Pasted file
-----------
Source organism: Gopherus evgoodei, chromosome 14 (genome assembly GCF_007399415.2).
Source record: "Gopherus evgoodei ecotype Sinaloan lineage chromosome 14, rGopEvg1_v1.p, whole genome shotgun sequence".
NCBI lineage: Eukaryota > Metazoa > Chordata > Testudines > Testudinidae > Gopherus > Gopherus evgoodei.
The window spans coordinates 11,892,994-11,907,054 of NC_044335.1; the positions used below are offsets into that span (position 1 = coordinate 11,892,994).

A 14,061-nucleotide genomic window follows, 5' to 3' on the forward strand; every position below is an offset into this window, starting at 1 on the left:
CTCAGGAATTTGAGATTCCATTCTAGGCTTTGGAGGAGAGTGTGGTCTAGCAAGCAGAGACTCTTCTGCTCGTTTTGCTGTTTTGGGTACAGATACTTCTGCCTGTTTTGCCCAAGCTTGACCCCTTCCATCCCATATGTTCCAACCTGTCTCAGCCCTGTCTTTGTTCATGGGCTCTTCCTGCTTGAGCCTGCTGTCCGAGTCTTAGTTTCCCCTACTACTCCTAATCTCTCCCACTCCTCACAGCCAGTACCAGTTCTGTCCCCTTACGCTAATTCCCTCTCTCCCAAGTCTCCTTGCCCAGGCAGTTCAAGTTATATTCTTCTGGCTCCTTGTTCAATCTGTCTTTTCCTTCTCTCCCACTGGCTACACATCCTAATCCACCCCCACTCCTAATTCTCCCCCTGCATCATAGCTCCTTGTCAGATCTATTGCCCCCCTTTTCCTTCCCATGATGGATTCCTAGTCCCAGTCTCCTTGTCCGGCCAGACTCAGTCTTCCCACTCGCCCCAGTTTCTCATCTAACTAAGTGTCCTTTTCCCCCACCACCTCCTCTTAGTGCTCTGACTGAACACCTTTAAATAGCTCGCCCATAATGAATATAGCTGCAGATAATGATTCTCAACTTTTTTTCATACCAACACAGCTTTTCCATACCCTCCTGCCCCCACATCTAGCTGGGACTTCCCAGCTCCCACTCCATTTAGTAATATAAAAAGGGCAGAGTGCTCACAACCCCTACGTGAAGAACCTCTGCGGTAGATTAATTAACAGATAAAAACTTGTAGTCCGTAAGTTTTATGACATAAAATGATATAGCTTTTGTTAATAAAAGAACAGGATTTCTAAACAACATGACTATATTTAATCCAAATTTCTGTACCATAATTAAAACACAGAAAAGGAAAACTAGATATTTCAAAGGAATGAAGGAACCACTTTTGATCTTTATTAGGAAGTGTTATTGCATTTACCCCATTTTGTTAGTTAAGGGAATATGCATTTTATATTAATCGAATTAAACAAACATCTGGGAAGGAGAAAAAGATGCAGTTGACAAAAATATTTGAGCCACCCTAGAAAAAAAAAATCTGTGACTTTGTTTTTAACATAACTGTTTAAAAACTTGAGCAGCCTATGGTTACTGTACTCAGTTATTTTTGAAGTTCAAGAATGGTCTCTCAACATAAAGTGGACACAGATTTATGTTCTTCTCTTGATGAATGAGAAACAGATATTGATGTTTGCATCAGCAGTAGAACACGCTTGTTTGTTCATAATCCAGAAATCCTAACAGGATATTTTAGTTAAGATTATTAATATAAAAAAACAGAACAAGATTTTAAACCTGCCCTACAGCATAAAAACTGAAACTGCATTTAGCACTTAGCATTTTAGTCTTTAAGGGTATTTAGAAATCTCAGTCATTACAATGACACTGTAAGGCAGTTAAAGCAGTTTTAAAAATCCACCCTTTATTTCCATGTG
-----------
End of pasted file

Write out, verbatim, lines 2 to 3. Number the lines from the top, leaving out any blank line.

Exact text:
Source record: "Gopherus evgoodei ecotype Sinaloan lineage chromosome 14, rGopEvg1_v1.p, whole genome shotgun sequence".
NCBI lineage: Eukaryota > Metazoa > Chordata > Testudines > Testudinidae > Gopherus > Gopherus evgoodei.